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Beyond medication: finding services for physical and emotional wellbeing

 
 

Beyond medication: finding services for physical and emotional wellbeing

 
 

When you're living with cancer, medical services will be at the heart of your care. However there are other positives steps you can take before, during and after cancer treatment that can also improve your well-being and your long-term health.  

Thinking of ways of looking after yourself at this difficult time might feel overwhelming, but doing so can help you feel as well as possible during treatment, recover more quickly, and feel good about yourself.

So when you’re ready, you’ll find there is a range of services to be discovered on Cancer Care Map to help improve your wellbeing – not only physically, but also emotionally.  Search by postcode, cancer type, or service type and have a look at what kind of cancer support services are available near you.

Here are just some ideas of cancer support and wellbeing services that you could consider:

Exercise Programmes

Exercise classes or programmes can lift your energy levels and mood – even during cancer treatment. Cancer-specific exercise classes combine activities specially designed with your condition in mind, along with expert advice. Which activities you choose will depend on the type of cancer and your health, so talk to your doctor for advice. 

Diet and Nutrition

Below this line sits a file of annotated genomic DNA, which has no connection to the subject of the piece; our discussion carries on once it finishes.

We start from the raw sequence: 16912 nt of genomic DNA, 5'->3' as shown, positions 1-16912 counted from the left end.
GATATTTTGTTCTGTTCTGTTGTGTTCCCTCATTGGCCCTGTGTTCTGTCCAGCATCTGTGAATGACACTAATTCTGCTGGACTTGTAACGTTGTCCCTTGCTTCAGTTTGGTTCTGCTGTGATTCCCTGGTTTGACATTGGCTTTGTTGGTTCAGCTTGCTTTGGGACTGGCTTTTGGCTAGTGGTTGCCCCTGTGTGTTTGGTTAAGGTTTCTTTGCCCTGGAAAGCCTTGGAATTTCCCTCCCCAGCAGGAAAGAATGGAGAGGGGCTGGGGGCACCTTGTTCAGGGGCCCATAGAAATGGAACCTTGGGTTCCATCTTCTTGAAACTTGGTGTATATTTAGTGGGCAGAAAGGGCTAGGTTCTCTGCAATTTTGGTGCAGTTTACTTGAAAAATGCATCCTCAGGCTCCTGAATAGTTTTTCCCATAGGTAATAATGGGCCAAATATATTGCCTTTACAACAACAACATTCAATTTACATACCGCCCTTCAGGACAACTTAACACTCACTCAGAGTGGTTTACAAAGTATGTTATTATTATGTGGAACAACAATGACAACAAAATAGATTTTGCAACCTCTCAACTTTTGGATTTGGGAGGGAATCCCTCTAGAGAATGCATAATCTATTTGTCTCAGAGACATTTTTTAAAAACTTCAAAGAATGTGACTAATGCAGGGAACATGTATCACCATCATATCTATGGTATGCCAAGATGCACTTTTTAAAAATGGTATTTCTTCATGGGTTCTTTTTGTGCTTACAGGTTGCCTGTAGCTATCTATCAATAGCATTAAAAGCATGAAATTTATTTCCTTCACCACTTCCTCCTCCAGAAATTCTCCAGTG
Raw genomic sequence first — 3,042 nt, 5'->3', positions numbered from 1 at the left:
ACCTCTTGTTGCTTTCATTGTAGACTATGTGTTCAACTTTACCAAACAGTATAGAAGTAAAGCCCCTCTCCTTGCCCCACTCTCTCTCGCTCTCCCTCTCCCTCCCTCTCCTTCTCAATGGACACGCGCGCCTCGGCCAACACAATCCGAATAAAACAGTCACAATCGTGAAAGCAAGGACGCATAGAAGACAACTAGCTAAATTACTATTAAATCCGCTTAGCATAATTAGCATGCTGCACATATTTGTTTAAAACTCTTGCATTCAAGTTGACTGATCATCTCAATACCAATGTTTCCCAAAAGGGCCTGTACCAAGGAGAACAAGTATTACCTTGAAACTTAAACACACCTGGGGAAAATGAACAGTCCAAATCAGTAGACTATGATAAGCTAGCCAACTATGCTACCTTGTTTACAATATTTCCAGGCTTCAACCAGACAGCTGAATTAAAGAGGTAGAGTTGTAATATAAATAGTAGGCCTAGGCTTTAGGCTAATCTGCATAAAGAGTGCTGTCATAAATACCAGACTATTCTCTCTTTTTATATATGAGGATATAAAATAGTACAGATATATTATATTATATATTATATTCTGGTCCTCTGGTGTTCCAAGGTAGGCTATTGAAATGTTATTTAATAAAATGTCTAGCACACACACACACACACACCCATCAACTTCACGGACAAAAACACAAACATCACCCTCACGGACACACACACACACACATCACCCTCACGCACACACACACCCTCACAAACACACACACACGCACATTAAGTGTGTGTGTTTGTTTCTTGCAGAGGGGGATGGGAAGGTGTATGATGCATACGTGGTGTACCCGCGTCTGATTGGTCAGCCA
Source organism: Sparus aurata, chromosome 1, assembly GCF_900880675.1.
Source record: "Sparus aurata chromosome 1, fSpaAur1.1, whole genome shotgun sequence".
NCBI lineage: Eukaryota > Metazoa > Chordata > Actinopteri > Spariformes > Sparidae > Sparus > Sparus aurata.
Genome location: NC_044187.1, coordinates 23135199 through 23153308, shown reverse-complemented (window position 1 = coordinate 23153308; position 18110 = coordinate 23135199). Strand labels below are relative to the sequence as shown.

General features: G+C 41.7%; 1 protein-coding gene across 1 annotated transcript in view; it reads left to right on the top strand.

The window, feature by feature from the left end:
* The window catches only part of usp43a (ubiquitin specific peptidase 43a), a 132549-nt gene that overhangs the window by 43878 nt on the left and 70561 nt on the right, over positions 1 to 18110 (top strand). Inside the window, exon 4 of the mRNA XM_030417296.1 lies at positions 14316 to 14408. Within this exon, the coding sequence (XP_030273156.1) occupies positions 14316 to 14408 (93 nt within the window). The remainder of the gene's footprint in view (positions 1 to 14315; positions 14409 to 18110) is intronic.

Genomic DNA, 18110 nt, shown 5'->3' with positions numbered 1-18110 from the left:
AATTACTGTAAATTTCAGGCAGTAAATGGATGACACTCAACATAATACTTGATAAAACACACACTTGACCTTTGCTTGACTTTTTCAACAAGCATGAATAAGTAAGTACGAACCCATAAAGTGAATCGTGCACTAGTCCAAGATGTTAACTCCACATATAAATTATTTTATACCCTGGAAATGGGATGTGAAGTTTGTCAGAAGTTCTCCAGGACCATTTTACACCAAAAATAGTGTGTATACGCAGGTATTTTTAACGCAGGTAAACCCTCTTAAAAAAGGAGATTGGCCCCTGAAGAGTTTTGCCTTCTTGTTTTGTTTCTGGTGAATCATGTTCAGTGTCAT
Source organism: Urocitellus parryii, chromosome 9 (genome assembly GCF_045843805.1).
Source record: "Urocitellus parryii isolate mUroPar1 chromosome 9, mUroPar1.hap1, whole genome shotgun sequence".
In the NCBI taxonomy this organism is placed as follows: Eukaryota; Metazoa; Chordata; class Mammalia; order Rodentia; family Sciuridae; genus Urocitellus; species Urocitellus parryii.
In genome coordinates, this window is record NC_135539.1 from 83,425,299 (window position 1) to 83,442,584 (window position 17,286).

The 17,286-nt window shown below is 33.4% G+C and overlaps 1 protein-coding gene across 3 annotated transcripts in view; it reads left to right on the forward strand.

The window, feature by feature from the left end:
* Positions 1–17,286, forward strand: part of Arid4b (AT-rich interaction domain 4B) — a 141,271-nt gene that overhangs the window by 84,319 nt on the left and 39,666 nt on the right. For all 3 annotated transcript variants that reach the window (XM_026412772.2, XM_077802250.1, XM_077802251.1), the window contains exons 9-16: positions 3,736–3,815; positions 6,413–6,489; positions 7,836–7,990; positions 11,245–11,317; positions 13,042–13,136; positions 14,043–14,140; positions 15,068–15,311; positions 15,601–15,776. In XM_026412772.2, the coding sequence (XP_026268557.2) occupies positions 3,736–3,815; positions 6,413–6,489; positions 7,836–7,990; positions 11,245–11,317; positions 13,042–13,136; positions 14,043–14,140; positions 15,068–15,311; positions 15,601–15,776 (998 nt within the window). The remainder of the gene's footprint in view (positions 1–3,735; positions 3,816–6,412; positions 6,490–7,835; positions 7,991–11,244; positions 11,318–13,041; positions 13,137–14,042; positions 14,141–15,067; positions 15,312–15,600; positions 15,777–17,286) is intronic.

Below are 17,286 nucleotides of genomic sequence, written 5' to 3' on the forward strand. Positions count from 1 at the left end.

Cancer and the effects of treatment can leave you feeling tired and depleted, so your body needs all the nutrients it can get, even if you are not feeling hungry. Classes and support groups run by dietitians offer tips to boost your energy, reduce side effects, and help you heal and feel better more quickly.

Complementary Therapies

Complementary therapies such as massage or reflexology are supportive therapies that can be used alongside your medical treatment to improve your general sense of wellbeing and help you cope better with fatigue, nausea, anxiety and stress. Complementary therapies are not alternative therapies and do not aim to cure cancer.

Body Image

Your illness or the treatments you are undergoing may change your appearance or affect the way you feel about your body. There are courses and workshops to help you cope with side-effects such as hair loss, including make-up sessions and discussion groups. See also Emotional support; wigs and prostheses.

Don’t forget, we love to hear from you too.  So if you’d like to share your experience of finding and using some these kinds of support services, do get in touch.  And of course, if you discover a wonderful charity or activity out there that we don’t know about yet, please let us know.

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